About eighty kilometres from Tallinn on the road to Tartu, as the highway skirts broken forests, lakes and meadows with picket fences, the normally bland Estonian roadside advertisements are replaced by large red hearts. Some of the bold signs mention the nearby town of Paide. On others, the slogan ‘The Heart of Estonia' is added in English.
Geographically Paide has a point, just as Birmingham isn't far off the mark when it claims to be ‘The Heart of England'. But does geography count for much when it comes to defining the spirit of a nation? Those in search of the essence of England might do better than Birmingham, just as travellers trying to track down the ‘real' Estonia need to look beyond Paide.
Hunting down Estonia's emotional heart isn't too difficult. Forget the tinselled turrets of Tallinn's old town - a spot for tourists, perhaps, but only one small aspect of contemporary Estonia. No, go to Saaremaa. Estonia's largest island is the country's cultural centre. Offshore it may be, but who said that one's soul cannot safely be stored on an island? However actively young Estonians pursue capitalism in the glass towers of modern Tallinn, it is to Saaremaa that they return to re-establish contact with their roots. Saaremaa offers space, time and colour, qualities now sorely lacking in Tallinn. It is a microcosm of Estonia: a little nugget of land that captures the country, its history and its aspirations.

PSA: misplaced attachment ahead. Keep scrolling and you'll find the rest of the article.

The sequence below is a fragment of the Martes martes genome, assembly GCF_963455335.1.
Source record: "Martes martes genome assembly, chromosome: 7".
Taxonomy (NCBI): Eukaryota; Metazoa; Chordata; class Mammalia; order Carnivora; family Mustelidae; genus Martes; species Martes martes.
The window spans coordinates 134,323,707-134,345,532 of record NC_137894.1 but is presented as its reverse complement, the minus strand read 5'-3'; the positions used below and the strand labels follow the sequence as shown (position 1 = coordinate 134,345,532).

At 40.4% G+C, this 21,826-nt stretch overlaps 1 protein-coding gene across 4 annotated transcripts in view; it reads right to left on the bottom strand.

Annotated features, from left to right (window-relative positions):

Conquerors have left their mark on Saaremaa, but always less obtrusively than ever they did on the mainland. The castle at Kuressaare, now the island's capital, is the most obvious symbol of conquest. Here it was that the Teutonic Knights made their base in the fourteenth century, and the hewn dolomite walls enclosing a neat courtyard are today Saaremaa's most frequently photographed sight. Many were the invaders who landed on Saaremaa's shores in the centuries after the Teutonic Knights built their stronghold at Kuressaare. But few really managed to dominate Saaremaa - in the firm handed way that those same occupiers often made sure that mainland Estonia toed the line.
Saaremaa has always trusted wood and only turned to stone when security dictated this, as in the case of the castle at Kuressaare. The local juniper turns out to be impressively versatile. An entire table can be laid from cutlery and crockery made from this one wood. Even the beer mugs are shaped from it. The berries can (and do) go into the gin which carries the island's name. Saaremaa oak is used on the boats that give visitors so much pleasure during the summer. The more determined will take these boats to see the isolated communities on one of the small islands that are close to Saaremaa.